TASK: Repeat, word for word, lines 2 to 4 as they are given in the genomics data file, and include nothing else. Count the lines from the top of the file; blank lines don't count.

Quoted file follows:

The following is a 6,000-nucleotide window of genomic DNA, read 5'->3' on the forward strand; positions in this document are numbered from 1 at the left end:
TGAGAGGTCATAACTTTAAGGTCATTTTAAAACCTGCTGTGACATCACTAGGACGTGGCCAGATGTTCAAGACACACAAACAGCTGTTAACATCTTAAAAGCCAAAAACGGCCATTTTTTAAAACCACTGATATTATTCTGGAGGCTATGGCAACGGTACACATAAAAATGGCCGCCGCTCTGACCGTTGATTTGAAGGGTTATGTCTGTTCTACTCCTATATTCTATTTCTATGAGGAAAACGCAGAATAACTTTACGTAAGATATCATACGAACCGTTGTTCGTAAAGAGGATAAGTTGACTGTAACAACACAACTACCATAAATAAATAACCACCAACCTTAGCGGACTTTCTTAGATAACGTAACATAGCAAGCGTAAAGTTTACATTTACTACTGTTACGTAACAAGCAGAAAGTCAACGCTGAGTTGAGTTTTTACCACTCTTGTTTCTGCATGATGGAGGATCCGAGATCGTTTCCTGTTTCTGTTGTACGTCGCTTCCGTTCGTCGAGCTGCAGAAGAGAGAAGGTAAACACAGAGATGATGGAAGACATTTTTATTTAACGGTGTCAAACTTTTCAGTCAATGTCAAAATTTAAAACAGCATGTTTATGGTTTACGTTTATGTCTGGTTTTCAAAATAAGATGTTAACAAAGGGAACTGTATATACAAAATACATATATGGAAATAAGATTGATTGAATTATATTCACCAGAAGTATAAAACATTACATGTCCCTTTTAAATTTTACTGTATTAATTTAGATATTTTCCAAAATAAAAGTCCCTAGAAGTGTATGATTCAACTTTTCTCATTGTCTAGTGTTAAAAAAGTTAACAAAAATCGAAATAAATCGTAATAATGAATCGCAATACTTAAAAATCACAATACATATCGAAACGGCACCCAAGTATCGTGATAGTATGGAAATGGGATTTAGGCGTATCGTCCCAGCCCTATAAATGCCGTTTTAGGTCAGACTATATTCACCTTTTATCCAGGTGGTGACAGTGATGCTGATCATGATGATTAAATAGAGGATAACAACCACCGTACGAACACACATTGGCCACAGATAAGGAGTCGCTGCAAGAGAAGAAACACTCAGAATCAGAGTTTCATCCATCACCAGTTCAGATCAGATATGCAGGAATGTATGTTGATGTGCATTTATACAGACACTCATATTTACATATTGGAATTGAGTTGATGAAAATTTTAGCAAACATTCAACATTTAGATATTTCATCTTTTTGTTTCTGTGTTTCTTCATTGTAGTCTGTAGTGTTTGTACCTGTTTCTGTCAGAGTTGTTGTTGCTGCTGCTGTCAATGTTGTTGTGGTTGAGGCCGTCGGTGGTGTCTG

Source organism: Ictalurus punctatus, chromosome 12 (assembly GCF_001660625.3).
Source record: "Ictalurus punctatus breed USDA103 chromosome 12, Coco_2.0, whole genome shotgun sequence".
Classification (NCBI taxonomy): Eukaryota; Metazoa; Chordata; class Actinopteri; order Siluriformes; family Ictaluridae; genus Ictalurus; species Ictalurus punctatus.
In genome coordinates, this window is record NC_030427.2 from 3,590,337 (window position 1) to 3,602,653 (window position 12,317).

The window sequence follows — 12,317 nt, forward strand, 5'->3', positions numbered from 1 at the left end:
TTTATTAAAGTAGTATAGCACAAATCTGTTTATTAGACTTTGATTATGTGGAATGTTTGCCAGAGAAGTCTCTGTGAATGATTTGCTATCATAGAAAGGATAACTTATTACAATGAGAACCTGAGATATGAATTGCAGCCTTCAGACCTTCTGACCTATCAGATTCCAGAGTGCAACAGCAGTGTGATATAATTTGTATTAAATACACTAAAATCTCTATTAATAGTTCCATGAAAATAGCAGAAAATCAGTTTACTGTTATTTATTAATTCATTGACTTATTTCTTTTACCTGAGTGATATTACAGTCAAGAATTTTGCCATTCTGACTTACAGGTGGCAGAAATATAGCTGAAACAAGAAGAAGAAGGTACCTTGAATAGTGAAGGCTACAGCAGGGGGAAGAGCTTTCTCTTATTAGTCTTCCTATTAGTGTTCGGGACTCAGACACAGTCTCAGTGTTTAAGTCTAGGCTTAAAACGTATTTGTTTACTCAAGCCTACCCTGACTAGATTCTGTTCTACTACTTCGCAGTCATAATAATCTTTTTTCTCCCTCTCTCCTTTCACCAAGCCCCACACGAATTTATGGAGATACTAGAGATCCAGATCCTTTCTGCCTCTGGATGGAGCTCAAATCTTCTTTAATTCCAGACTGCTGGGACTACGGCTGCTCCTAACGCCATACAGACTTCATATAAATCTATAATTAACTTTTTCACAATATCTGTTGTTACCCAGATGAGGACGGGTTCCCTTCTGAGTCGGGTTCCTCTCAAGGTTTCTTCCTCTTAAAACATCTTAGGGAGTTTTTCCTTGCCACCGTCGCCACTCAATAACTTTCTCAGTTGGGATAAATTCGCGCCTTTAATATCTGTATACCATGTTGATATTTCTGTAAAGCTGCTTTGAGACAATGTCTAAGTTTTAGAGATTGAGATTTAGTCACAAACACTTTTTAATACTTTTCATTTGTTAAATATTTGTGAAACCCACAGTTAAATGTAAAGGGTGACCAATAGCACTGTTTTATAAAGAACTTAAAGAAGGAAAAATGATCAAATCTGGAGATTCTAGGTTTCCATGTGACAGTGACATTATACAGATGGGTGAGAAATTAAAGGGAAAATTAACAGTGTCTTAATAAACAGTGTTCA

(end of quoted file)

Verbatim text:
TGAGAGGTCATAACTTTAAGGTCATTTTAAAACCTGCTGTGACATCACTAGGACGTGGCCAGATGTTCAAGACACACAAACAGCTGTTAACATCTTAAAAGCCAAAAACGGCCATTTTTTAAAACCACTGATATTATTCTGGAGGCTATGGCAACGGTACACATAAAAATGGCCGCCGCTCTGACCGTTGATTTGAAGGGTTATGTCTGTTCTACTCCTATATTCTATTTCTATGAGGAAAACGCAGAATAACTTTACGTAAGATATCATACGAACCGTTGTTCGTAAAGAGGATAAGTTGACTGTAACAACACAACTACCATAAATAAATAACCACCAACCTTAGCGGACTTTCTTAGATAACGTAACATAGCAAGCGTAAAGTTTACATTTACTACTGTTACGTAACAAGCAGAAAGTCAACGCTGAGTTGAGTTTTTACCACTCTTGTTTCTGCATGATGGAGGATCCGAGATCGTTTCCTGTTTCTGTTGTACGTCGCTTCCGTTCGTCGAGCTGCAGAAGAGAGAAGGTAAACACAGAGATGATGGAAGACATTTTTATTTAACGGTGTCAAACTTTTCAGTCAATGTCAAAATTTAAAACAGCATGTTTATGGTTTACGTTTATGTCTGGTTTTCAAAATAAGATGTTAACAAAGGGAACTGTATATACAAAATACATATATGGAAATAAGATTGATTGAATTATATTCACCAGAAGTATAAAACATTACATGTCCCTTTTAAATTTTACTGTATTAATTTAGATATTTTCCAAAATAAAAGTCCCTAGAAGTGTATGATTCAACTTTTCTCATTGTCTAGTGTTAAAAAAGTTAACAAAAATCGAAATAAATCGTAATAATGAATCGCAATACTTAAAAATCACAATACATATCGAAACGGCACCCAAGTATCGTGATAGTATGGAAATGGGATTTAGGCGTATCGTCCCAGCCCTATAAATGCCGTTTTAGGTCAGACTATATTCACCTTTTATCCAGGTGGTGACAGTGATGCTGATCATGATGATTAAATAGAGGATAACAACCACCGTACGAACACACATTGGCCACAGATAAGGAGTCGCTGCAAGAGAAGAAACACTCAGAATCAGAGTTTCATCCATCACCAGTTCAGATCAGATATGCAGGAATGTATGTTGATGTGCATTTATACAGACACTCATATTTACATATTGGAATTGAGTTGATGAAAATTTTAGCAAACATTCAACATTTAGATATTTCATCTTTTTGTTTCTGTGTTTCTTCATTGTAGTCTGTAGTGTTTGTACCTGTTTCTGTCAGAGTTGTTGTTGCTGCTGCTGTCAATGTTGTTGTGGTTGAGGCCGTCGGTGGTGTCTG

Source organism: Ictalurus punctatus, chromosome 12 (assembly GCF_001660625.3).
Source record: "Ictalurus punctatus breed USDA103 chromosome 12, Coco_2.0, whole genome shotgun sequence".